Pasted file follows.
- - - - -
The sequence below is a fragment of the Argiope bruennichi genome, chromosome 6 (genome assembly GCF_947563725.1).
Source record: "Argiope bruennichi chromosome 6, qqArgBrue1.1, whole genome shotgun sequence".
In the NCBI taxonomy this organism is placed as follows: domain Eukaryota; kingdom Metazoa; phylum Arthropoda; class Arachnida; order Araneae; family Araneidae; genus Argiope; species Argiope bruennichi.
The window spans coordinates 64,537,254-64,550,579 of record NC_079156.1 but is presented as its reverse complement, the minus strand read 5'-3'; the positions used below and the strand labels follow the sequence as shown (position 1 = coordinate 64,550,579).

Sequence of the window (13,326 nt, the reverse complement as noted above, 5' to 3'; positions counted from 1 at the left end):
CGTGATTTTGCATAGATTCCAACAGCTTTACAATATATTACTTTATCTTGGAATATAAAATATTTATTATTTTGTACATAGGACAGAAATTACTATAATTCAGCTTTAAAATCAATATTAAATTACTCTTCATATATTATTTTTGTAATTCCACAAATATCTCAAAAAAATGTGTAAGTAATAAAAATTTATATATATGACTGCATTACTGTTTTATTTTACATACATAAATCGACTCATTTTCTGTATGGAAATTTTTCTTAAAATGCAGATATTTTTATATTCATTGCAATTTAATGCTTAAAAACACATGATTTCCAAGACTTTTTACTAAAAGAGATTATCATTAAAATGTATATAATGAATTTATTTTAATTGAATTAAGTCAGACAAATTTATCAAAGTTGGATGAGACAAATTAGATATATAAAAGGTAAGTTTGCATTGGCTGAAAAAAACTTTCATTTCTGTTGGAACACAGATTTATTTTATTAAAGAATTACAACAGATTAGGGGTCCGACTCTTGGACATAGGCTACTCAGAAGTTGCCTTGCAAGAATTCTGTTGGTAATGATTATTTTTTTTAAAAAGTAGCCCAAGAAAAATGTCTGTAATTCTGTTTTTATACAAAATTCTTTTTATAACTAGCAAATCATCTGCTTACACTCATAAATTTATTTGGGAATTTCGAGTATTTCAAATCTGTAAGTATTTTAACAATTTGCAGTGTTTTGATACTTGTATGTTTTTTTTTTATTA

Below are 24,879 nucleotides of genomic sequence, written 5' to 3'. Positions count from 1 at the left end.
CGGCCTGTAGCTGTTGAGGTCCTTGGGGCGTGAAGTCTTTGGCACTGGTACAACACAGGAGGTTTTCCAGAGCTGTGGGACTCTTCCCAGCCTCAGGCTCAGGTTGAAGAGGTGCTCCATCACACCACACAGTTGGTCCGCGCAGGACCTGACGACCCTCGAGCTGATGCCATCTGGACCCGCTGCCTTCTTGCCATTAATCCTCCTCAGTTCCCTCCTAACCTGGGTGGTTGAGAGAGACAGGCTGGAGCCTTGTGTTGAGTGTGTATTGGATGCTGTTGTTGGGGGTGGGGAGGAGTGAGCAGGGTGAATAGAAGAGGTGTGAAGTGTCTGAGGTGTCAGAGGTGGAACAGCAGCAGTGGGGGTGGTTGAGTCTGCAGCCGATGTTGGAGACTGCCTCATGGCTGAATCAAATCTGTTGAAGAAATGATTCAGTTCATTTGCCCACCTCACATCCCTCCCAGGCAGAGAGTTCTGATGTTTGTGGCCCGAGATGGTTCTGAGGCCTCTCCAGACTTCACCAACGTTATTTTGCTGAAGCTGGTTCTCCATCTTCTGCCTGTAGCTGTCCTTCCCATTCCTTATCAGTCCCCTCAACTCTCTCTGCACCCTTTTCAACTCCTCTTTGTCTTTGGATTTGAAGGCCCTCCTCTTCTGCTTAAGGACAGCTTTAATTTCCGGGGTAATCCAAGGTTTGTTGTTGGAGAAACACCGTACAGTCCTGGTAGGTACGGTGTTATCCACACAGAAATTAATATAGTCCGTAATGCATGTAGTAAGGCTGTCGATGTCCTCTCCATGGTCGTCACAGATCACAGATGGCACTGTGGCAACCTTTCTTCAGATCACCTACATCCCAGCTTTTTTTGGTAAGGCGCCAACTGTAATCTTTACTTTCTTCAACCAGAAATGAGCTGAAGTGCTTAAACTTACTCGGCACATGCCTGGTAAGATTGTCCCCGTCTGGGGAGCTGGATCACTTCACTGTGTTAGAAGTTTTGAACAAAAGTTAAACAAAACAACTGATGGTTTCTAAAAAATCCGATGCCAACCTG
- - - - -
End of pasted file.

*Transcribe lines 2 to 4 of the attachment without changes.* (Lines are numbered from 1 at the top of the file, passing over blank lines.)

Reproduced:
Source record: "Argiope bruennichi chromosome 6, qqArgBrue1.1, whole genome shotgun sequence".
In the NCBI taxonomy this organism is placed as follows: domain Eukaryota; kingdom Metazoa; phylum Arthropoda; class Arachnida; order Araneae; family Araneidae; genus Argiope; species Argiope bruennichi.
The window spans coordinates 64,537,254-64,550,579 of record NC_079156.1 but is presented as its reverse complement, the minus strand read 5'-3'; the positions used below and the strand labels follow the sequence as shown (position 1 = coordinate 64,550,579).